ferring to this drawing, the feed to the plantentering via line I and pump 2 is passed to a scrubber 3 where it removes small amounts of entrained catalyst from the spent regeneration gas and at the same time is preheated. The feed may be any hydrocarbon oil boiling substantially above the gasoline boiling range. Apreferred feed is a. relatively clean gas oil fraction such as a virgin, gas oil fraction. The preheated feed is passed by pump 4 via lines 5 and 6 to reactor 1. Prior to entering reactor 1, it is mixed with a catalytic gas oil fraction entering via line 8 and hot freshly regenerated cracking catalyst is introduced from standpipe 9 of regenerator I0. The catalyst may be anyione. of the numerous known solid cracking catalysts. Examples of suitable catalyst types are forinstance the natural and treated clay cracking catalysts and the synthetic silica-alumina, s'ilica-magnesia, aluminaboric oxide cracking catalysts. In' the process illustrated, the catalytic cracking is carried out using the uidized catalyst technique. However, other techniques such as' the fixed bed, moving bed and suspensoid techniques as well as other modifications of the uidized catalyst technique, may be utilized. In the fiuidized catalyst technique, the catalyst is used in the form of a powder substantially passing a 1D0-mesh seive. The amount of catalyst introduced into the oil feed via standpipe 9 is usually between 3 and 30 parts by weight with respect to the oil feed. Reactor 1 is a conventional, fluidized catalyst cracking reactor, and is operatedin the conventional manner to eiiect a substantial cracking of the charge stock, for instance a depth of cracking of from about 30% to about 60%. The pressure may be any desired pressure, but is usually very moderate, for example, 1 to 5 atmospheres absolute. The temperature is usually between about 800 F. and 1050 F. Partially spent catalyst is continuously recycled from reactor 1 via lines I3 and III,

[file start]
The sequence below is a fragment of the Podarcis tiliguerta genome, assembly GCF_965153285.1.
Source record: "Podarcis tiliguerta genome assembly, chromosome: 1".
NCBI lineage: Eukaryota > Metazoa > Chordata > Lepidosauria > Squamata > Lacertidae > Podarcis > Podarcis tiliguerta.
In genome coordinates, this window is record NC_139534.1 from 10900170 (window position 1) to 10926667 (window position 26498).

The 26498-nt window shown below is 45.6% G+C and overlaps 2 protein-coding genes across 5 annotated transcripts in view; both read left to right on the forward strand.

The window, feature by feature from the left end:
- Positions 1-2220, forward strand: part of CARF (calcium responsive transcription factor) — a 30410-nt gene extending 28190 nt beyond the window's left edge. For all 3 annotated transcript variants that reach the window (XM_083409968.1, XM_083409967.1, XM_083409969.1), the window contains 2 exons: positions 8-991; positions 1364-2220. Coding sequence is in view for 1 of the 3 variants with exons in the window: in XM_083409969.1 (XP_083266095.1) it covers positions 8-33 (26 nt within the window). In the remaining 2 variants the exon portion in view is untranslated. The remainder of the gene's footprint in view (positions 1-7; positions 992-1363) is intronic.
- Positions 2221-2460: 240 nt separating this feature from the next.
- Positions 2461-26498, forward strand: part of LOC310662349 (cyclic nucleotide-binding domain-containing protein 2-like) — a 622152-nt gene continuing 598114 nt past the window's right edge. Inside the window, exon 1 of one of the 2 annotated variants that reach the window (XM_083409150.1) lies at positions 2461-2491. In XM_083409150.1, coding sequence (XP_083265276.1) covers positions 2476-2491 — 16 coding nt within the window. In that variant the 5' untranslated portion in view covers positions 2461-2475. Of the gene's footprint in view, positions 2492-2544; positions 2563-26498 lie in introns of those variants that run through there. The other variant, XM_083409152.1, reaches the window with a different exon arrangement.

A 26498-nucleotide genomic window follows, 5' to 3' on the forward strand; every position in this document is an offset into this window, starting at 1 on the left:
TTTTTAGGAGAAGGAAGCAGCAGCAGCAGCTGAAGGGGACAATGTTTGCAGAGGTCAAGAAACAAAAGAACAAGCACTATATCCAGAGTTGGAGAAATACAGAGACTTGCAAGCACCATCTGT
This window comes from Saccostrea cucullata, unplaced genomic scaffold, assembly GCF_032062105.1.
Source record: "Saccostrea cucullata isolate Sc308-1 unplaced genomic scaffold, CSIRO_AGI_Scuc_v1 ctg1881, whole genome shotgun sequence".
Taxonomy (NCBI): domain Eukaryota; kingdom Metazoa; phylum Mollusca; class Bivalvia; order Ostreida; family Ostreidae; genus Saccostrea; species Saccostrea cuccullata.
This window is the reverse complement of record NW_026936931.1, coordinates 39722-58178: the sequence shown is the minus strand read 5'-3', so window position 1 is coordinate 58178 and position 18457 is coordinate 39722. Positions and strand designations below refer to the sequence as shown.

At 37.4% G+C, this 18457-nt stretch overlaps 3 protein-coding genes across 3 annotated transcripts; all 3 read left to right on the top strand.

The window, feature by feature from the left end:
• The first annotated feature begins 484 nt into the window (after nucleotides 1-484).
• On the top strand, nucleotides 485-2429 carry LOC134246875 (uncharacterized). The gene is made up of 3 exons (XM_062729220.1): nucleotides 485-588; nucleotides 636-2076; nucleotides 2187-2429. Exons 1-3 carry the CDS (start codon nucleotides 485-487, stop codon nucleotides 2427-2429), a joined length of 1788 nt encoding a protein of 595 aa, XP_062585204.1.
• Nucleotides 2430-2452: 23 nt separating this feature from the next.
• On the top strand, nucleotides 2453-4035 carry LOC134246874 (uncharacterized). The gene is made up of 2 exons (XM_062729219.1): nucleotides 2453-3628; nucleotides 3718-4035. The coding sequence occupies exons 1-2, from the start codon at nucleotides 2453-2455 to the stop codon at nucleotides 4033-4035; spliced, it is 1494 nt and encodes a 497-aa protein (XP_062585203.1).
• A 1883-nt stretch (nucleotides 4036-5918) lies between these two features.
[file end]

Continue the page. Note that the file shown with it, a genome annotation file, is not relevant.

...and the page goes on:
to a conventional fluidized catalyst regenerator I0, wherein it is regenerated in the conventional manner.